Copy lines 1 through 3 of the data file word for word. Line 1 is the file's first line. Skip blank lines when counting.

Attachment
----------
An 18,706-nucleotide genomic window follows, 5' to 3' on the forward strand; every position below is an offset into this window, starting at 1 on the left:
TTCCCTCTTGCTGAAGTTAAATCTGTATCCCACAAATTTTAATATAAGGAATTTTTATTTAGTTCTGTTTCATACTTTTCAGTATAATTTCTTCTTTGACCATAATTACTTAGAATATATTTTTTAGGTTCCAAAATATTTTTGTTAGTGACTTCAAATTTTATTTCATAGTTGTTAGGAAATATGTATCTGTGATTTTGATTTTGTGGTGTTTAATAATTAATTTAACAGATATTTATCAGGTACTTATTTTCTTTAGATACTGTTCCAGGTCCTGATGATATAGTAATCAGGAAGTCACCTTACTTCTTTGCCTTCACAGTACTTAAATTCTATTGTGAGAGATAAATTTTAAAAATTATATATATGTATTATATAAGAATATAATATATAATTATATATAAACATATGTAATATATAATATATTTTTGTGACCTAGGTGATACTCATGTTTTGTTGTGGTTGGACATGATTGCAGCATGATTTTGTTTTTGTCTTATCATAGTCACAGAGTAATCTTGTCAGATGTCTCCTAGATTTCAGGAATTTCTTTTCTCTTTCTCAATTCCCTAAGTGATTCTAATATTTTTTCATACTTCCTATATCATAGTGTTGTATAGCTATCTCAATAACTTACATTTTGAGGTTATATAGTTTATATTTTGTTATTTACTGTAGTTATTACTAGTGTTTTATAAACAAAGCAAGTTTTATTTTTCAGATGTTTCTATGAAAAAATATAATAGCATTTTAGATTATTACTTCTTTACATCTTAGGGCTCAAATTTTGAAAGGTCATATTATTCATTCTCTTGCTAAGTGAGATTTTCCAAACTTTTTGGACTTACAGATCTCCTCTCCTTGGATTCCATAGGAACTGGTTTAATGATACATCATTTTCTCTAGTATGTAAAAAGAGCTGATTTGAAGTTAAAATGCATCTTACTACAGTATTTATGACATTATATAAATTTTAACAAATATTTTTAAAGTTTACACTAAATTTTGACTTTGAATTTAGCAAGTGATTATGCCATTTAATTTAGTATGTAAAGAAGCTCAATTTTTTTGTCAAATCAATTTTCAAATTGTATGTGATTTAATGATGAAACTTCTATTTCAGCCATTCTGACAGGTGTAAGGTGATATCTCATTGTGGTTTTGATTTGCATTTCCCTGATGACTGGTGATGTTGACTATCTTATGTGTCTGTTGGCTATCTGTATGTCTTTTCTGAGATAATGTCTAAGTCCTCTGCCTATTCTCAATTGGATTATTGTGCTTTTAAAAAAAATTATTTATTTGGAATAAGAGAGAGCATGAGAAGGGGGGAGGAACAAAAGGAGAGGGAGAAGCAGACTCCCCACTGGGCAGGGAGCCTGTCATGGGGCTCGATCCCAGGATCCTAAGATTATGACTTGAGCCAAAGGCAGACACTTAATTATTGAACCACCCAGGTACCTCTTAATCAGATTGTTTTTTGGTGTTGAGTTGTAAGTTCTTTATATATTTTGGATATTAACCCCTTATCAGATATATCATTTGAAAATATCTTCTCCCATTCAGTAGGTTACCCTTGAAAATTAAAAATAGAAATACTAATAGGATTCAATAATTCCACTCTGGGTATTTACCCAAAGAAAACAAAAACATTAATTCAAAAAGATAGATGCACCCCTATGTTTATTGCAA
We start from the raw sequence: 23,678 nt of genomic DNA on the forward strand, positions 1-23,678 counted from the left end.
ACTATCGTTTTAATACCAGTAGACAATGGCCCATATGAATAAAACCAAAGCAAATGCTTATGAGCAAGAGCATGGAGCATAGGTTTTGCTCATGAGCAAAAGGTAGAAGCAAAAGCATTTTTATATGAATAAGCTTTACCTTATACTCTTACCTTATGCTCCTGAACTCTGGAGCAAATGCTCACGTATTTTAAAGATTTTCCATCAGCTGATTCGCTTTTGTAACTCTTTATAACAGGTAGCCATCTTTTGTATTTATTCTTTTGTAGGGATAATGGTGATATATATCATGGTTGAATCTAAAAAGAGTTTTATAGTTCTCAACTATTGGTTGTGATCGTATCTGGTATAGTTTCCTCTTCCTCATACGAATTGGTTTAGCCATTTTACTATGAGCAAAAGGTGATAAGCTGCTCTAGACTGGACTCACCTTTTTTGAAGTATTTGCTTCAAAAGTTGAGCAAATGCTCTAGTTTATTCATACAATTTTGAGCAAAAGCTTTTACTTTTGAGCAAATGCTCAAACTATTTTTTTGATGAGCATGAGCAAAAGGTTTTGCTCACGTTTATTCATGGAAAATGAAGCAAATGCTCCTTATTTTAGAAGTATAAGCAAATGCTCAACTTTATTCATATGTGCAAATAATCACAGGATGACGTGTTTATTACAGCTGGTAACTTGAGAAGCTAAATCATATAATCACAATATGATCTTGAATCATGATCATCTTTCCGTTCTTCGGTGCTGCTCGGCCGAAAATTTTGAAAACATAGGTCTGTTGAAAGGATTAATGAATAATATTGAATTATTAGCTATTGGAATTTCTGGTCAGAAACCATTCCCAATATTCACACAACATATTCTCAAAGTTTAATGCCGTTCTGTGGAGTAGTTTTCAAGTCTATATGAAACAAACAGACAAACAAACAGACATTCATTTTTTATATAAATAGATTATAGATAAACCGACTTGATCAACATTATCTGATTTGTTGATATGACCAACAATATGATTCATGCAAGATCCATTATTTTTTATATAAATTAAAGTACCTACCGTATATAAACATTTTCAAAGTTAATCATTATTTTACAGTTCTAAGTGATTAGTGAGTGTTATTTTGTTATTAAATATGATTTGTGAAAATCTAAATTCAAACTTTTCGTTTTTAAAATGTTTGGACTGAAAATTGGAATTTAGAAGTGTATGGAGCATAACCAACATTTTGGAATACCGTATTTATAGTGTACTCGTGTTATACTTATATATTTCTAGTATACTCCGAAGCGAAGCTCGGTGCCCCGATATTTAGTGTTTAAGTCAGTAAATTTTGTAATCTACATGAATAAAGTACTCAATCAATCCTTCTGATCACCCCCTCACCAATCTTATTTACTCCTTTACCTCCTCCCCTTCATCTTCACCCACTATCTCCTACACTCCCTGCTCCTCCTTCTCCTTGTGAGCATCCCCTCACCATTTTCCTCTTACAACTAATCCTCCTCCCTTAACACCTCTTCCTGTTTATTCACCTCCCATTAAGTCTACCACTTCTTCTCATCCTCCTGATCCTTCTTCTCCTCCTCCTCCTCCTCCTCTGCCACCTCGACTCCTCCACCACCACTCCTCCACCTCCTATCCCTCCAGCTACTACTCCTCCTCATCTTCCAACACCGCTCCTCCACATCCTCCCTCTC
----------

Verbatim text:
An 18,706-nucleotide genomic window follows, 5' to 3' on the forward strand; every position below is an offset into this window, starting at 1 on the left:
TTCCCTCTTGCTGAAGTTAAATCTGTATCCCACAAATTTTAATATAAGGAATTTTTATTTAGTTCTGTTTCATACTTTTCAGTATAATTTCTTCTTTGACCATAATTACTTAGAATATATTTTTTAGGTTCCAAAATATTTTTGTTAGTGACTTCAAATTTTATTTCATAGTTGTTAGGAAATATGTATCTGTGATTTTGATTTTGTGGTGTTTAATAATTAATTTAACAGATATTTATCAGGTACTTATTTTCTTTAGATACTGTTCCAGGTCCTGATGATATAGTAATCAGGAAGTCACCTTACTTCTTTGCCTTCACAGTACTTAAATTCTATTGTGAGAGATAAATTTTAAAAATTATATATATGTATTATATAAGAATATAATATATAATTATATATAAACATATGTAATATATAATATATTTTTGTGACCTAGGTGATACTCATGTTTTGTTGTGGTTGGACATGATTGCAGCATGATTTTGTTTTTGTCTTATCATAGTCACAGAGTAATCTTGTCAGATGTCTCCTAGATTTCAGGAATTTCTTTTCTCTTTCTCAATTCCCTAAGTGATTCTAATATTTTTTCATACTTCCTATATCATAGTGTTGTATAGCTATCTCAATAACTTACATTTTGAGGTTATATAGTTTATATTTTGTTATTTACTGTAGTTATTACTAGTGTTTTATAAACAAAGCAAGTTTTATTTTTCAGATGTTTCTATGAAAAAATATAATAGCATTTTAGATTATTACTTCTTTACATCTTAGGGCTCAAATTTTGAAAGGTCATATTATTCATTCTCTTGCTAAGTGAGATTTTCCAAACTTTTTGGACTTACAGATCTCCTCTCCTTGGATTCCATAGGAACTGGTTTAATGATACATCATTTTCTCTAGTATGTAAAAAGAGCTGATTTGAAGTTAAAATGCATCTTACTACAGTATTTATGACATTATATAAATTTTAACAAATATTTTTAAAGTTTACACTAAATTTTGACTTTGAATTTAGCAAGTGATTATGCCATTTAATTTAGTATGTAAAGAAGCTCAATTTTTTTGTCAAATCAATTTTCAAATTGTATGTGATTTAATGATGAAACTTCTATTTCAGCCATTCTGACAGGTGTAAGGTGATATCTCATTGTGGTTTTGATTTGCATTTCCCTGATGACTGGTGATGTTGACTATCTTATGTGTCTGTTGGCTATCTGTATGTCTTTTCTGAGATAATGTCTAAGTCCTCTGCCTATTCTCAATTGGATTATTGTGCTTTTAAAAAAAATTATTTATTTGGAATAAGAGAGAGCATGAGAAGGGGGGAGGAACAAAAGGAGAGGGAGAAGCAGACTCCCCACTGGGCAGGGAGCCTGTCATGGGGCTCGATCCCAGGATCCTAAGATTATGACTTGAGCCAAAGGCAGACACTTAATTATTGAACCACCCAGGTACCTCTTAATCAGATTGTTTTTTGGTGTTGAGTTGTAAGTTCTTTATATATTTTGGATATTAACCCCTTATCAGATATATCATTTGAAAATATCTTCTCCCATTCAGTAGGTTACCCTTGAAAATTAAAAATAGAAATACTAATAGGATTCAATAATTCCACTCTGGGTATTTACCCAAAGAAAACAAAAACATTAATTCAAAAAGATAGATGCACCCCTATGTTTATTGCAA
We start from the raw sequence: 23,678 nt of genomic DNA on the forward strand, positions 1-23,678 counted from the left end.